“You draw really close to everyone. The professors, it’s not just academic. They really pour into you. You get orthodox teaching. I was able to apply it right away, too.”


     Similarly, free tuition and the personal connection to his professors and instructors were big factors for Austin Roberson, who also graduated in May with his MDiv. In addition, “(WBS has) really helped me integrate my seminary education and my church work together,” he said.


     While Nate and Austin thrived in virtual classes at WBS, a student from much further away was one of few in recent years who actually attended WBS in person.


Akashi Nishigata, (center left) with his family and mentor, WBS professor emeritus Dr. Paul Tashiro, center right.


     Akashi Nishigata of Tokyo came to classes on campus at WBS for a year and a half after attending Bible college in Kentucky and Ohio. For his final semester at WBS, he returned to Japan and attended online. Regardless of the medium, he said his favorite aspect of WBS was “reading the Bible many times for assignments.” Now that he has his MDiv, Akashi will pursue further studies in Japan.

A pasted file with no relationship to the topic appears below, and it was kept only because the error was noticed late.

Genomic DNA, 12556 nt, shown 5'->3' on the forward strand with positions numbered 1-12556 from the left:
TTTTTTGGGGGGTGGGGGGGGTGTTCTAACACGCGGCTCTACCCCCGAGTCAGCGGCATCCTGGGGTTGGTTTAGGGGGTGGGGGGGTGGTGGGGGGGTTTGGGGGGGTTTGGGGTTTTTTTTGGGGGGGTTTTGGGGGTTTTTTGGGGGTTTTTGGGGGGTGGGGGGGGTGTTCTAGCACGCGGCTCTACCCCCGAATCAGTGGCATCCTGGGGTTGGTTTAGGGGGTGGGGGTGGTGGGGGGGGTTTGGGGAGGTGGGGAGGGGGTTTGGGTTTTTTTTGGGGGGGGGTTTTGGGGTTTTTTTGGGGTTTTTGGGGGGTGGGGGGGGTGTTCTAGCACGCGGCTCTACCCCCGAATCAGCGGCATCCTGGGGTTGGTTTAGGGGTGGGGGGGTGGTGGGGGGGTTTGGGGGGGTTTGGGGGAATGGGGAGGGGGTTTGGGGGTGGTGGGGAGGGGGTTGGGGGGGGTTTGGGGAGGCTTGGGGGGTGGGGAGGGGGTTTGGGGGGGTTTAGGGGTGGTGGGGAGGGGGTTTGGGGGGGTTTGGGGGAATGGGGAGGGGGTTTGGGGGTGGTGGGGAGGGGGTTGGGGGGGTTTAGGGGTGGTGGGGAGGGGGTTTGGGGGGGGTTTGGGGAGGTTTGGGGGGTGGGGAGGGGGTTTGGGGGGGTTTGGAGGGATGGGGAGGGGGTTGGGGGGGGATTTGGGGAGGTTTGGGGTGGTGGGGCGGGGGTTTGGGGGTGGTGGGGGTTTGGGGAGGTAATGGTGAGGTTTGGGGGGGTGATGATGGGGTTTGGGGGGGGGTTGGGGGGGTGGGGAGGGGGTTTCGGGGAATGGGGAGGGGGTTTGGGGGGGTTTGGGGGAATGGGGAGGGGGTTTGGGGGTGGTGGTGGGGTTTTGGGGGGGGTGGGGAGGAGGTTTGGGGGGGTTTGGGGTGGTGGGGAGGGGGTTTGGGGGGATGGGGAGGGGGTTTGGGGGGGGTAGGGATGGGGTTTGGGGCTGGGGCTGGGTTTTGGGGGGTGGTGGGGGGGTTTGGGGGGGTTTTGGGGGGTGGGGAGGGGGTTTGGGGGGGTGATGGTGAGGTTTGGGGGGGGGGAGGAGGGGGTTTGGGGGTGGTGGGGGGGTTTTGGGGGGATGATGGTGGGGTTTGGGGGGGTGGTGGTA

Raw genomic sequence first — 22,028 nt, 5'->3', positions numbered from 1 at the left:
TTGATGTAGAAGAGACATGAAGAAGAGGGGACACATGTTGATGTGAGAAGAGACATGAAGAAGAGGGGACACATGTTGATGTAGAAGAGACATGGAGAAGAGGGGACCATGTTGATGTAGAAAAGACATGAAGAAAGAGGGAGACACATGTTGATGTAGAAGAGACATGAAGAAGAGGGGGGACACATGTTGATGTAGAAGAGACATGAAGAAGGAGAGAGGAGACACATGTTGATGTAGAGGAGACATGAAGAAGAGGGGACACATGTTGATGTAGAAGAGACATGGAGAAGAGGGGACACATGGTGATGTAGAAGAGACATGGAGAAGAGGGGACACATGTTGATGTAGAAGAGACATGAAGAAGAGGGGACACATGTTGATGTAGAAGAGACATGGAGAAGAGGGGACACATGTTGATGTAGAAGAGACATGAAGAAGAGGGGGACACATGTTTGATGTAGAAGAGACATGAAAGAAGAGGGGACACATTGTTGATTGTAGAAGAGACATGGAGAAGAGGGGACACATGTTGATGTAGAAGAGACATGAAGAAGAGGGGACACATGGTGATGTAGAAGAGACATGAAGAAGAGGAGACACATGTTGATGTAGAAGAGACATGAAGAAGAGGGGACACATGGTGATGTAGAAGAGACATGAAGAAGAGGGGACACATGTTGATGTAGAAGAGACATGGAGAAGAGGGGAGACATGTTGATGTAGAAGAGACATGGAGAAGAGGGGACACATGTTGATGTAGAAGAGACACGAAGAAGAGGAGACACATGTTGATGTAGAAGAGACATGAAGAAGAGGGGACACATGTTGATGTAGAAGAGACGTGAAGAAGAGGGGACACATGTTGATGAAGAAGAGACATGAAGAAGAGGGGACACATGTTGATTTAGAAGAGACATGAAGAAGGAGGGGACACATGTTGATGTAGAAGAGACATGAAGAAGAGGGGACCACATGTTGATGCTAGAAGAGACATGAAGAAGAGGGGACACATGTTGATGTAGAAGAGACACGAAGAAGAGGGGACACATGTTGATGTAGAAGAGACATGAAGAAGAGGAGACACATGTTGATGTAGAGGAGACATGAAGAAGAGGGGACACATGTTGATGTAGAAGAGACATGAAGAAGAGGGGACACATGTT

In the WBS donor packet, Akashi says, “WBS has taught me the importance of a spiritual relationship with God through a devotional life and how to serve others both in and out of the church. It has prepared me to study the Bible well and teach biblically to others, but most importantly, it has taught me to serve others.”


About the endowment and the Steadfast Campaign

     “An endowment is a long-term savings account with a large principal,” Ayars said. “It’s sitting in an account, and it’s invested. We can pull down a percentage of the capital gains each year to help with operational expenses. You never spend the principle (but) it ensures ongoing income.”

     WBS’ current endowment sits at approximately $3 million. Compare that to larger seminaries, in the tens of millions, or Harvard, which is in the billions. WBS hopes to raise $4 million in mostly endowed funds via the Steadfast Campaign, including $3 million in the next three years.

     “One and a half million will be for endowed scholarships, to pay ourselves for all the tuition we’re giving away,” Ayars said. “Two million will be for endowed faculty chairs, one of theological studies and one of biblical studies.”